Some like to overcomplicate the marketing and sales funnel (buyer’s journey) more than is required. It’s mostly true that no two consumers have identical journeys to becoming a customer. Depending on the industry, it can take up to 28 content touches or more before a purchase decision is made. Many marketers believe they must map out all of the possible touches and paths as consumers bounce around the funnel. That’s not necessary and overcomplicates the planning process.
It’s true that the buyer’s journey in most cases is not a linear path (top to bottom) for many consumers. However, that doesn’t change the fact that the funnel is a representation of a potential path that content and calls to action can be assigned to. All content produced can be labeled in one of three areas – awareness, consideration/evaluation, and conversion. See below:
Many believe that content produced and amplified for this stage IS content marketing alone. The fact is, it’s just one third of it. This is why so many silos still exist across enterprises when it comes to content. Teams focused on each stage should be closely working together to accelerate the buyer’s journey and maximize the ROI.
The best analogy for this stage is meeting or being reintroduced to a person. In this case it’s a brand. That’s what engagement with top-funnel content should look like. People don’t ask someone to marry them when they first meet.
Content labeled in this stage is overtly NOT salesy in nature. It’s generally helpful content that speaks to the expertise and thought leadership of a brand. Businesses are in the business of solving problems. That’s what they do and why they exist. It’s what separates them from households and governments in the macroeconomic sense. As a result, content labeled for the awareness stage should reflect that.
There are many examples of this type of content shown in the graphic above. While the purpose of this content is not to sell anything per say, it’s designed to be a trust-builder between the brand and consumer. Building that trust is crucial in order to move the consumer to the next phase.
Once enough trust and interest in a brand is gained from a consumer the next logical step for them is to examine other content assets on the brand-owned website or trusted third-party website. They’re more likely to consider attending a webinar or event, too. Consumers engaging with this content are evaluating whether or not they should or would do business with said brand.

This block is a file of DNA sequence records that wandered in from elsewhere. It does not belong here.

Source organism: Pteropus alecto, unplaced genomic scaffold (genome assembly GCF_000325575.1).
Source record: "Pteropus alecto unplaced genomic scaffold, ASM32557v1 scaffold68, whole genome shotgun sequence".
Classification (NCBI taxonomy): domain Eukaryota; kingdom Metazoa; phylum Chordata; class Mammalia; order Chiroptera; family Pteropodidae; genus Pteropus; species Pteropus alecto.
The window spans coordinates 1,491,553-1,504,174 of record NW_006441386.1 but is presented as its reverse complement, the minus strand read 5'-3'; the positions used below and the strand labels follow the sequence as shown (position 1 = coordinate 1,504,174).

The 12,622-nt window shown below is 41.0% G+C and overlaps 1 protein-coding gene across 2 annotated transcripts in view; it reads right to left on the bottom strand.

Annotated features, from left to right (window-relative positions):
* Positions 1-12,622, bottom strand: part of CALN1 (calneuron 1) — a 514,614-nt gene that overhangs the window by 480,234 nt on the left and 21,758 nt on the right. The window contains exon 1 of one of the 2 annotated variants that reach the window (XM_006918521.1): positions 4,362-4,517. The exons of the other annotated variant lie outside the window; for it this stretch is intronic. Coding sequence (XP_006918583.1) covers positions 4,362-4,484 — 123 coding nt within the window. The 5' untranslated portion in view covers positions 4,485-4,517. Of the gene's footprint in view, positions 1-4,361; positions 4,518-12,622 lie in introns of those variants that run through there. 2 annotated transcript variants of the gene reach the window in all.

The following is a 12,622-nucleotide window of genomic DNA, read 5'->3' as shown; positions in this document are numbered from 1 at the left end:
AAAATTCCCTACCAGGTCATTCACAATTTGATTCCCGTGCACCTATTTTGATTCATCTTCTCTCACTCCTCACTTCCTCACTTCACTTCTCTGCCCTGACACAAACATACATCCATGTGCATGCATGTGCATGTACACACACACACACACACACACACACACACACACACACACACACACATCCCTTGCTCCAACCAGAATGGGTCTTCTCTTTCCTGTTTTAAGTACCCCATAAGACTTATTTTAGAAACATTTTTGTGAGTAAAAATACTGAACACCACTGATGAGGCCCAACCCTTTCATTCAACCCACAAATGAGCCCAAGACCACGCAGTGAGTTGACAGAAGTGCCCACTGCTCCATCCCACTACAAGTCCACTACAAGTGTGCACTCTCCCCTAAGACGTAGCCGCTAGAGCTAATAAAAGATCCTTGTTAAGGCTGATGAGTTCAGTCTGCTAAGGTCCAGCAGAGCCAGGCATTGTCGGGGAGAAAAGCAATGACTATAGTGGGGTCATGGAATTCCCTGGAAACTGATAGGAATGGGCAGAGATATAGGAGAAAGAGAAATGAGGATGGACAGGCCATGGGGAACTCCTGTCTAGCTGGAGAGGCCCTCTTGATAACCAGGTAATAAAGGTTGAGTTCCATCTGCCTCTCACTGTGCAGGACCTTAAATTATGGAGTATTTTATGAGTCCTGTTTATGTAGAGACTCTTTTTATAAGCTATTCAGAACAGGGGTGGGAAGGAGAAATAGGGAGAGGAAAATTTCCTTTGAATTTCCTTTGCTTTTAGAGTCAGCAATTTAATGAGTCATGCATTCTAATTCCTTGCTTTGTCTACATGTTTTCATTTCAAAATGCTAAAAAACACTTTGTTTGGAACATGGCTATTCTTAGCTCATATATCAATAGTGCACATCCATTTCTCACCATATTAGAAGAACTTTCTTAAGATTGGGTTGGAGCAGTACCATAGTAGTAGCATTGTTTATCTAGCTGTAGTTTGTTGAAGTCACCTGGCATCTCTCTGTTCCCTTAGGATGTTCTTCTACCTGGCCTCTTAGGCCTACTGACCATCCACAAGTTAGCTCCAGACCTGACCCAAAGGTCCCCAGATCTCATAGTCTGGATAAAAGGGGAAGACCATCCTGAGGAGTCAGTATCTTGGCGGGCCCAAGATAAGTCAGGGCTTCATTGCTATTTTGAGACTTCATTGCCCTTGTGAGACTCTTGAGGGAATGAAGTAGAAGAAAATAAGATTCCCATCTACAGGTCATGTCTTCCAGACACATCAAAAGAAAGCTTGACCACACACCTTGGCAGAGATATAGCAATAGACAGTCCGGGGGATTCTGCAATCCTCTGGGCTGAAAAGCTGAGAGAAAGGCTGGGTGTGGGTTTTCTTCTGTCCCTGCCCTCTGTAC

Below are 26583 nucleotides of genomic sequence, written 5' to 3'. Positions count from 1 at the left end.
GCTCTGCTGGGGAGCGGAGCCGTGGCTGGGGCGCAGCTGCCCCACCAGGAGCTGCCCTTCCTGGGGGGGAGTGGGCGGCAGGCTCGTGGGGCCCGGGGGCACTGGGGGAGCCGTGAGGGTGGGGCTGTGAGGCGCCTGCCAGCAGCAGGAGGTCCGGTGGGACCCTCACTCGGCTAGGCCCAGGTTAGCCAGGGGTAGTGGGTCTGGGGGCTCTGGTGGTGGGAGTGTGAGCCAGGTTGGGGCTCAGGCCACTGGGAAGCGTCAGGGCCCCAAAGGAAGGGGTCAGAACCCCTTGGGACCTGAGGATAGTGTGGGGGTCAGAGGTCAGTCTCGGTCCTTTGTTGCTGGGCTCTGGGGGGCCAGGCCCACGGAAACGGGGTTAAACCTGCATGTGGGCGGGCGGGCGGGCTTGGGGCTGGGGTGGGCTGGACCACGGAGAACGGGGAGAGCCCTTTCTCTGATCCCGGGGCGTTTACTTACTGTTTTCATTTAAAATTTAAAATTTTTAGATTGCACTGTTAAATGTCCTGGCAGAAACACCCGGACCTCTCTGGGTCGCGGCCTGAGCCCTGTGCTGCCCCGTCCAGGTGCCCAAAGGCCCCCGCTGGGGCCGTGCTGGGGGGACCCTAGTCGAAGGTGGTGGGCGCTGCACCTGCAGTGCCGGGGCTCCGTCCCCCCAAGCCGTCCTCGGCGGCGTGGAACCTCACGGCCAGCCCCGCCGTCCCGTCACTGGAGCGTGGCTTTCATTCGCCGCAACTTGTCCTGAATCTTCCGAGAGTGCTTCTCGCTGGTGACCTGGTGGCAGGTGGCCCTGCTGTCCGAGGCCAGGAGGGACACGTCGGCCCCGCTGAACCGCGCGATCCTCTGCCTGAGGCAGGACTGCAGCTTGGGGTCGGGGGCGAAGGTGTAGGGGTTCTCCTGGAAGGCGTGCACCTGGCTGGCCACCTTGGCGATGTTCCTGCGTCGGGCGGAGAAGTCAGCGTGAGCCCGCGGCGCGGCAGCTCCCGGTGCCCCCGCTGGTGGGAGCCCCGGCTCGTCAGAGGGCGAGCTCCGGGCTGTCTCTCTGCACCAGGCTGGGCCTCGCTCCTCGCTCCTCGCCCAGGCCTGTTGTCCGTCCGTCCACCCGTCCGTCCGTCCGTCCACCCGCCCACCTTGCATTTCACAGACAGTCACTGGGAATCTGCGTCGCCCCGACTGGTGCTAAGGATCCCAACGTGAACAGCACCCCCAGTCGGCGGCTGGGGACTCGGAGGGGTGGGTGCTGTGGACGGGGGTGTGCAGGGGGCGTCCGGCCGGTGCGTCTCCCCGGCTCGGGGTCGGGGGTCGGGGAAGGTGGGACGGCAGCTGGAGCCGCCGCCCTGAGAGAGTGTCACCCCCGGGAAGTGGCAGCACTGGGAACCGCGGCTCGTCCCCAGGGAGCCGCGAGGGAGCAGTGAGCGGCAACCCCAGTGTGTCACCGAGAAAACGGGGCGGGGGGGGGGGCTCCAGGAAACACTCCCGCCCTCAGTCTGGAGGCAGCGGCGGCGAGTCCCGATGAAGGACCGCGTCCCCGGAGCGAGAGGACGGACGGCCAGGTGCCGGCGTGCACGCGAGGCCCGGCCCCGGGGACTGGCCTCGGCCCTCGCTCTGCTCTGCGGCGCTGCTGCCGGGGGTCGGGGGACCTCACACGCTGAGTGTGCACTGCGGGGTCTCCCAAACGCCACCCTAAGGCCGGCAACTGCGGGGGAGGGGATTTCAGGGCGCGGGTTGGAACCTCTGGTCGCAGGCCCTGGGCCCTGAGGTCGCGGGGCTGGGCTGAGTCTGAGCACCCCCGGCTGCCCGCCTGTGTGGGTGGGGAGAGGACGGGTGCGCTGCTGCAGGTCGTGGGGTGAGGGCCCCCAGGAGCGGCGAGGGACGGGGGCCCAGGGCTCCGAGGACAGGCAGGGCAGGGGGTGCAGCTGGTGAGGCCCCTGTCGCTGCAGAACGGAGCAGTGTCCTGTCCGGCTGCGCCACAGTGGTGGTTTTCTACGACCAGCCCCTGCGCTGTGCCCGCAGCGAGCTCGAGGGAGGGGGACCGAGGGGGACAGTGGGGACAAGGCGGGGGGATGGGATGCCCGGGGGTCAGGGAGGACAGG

Back to the analogy above – this is where a person asks another person out on a date for the first or second time. The business relationship is just getting started between the brand and the consumer. That being said, marriage is still out of the question.
Content at this stage can be product/service-prudent. It provides the information consumers need to size up a brand to determine if moving forward in their journey is worth it. In most cases, Sales should wait to contact these individuals until after they engage with next-stage content.
This stage of the funnel is the money-phase – where real business outcomes start to happen. When consumers engage with this content, they’re typically doing a deep dive into a company and/or comparing and contrasting a brand’s competition. This can be true for both B2B and B2C brands.
Generally, engagement with content at this stage requires some sort of conversion on a landing page with a form and shows clear intent signals of shopping the brand. This is the best time, in most cases, for a salesperson to reach out to the consumer. In cases of most B2C/ecommerce companies, the same journey applies, albeit with the website doing the selling rather than a salesperson.
To keep the above analogy consistent – this is the point in the buyer’s journey where a marriage proposal is prudent and bottom-line KPIs are satisfied.
As mentioned above, many content marketers try and overcomplicate the buyer’s journey. Yes, consumers bounce around the funnel over time and rarely go straight linear to the bottom and close in three touches. That’s OK. We don’t need to define thousands of different paths for each consumer. However, we do need to pay attention to the top paths that deliver the most revenue and double down on that content. As marketers, we only need three buckets for content labeling – awareness, consideration/evaluation, and conversion. That’s the buyer’s journey simplified.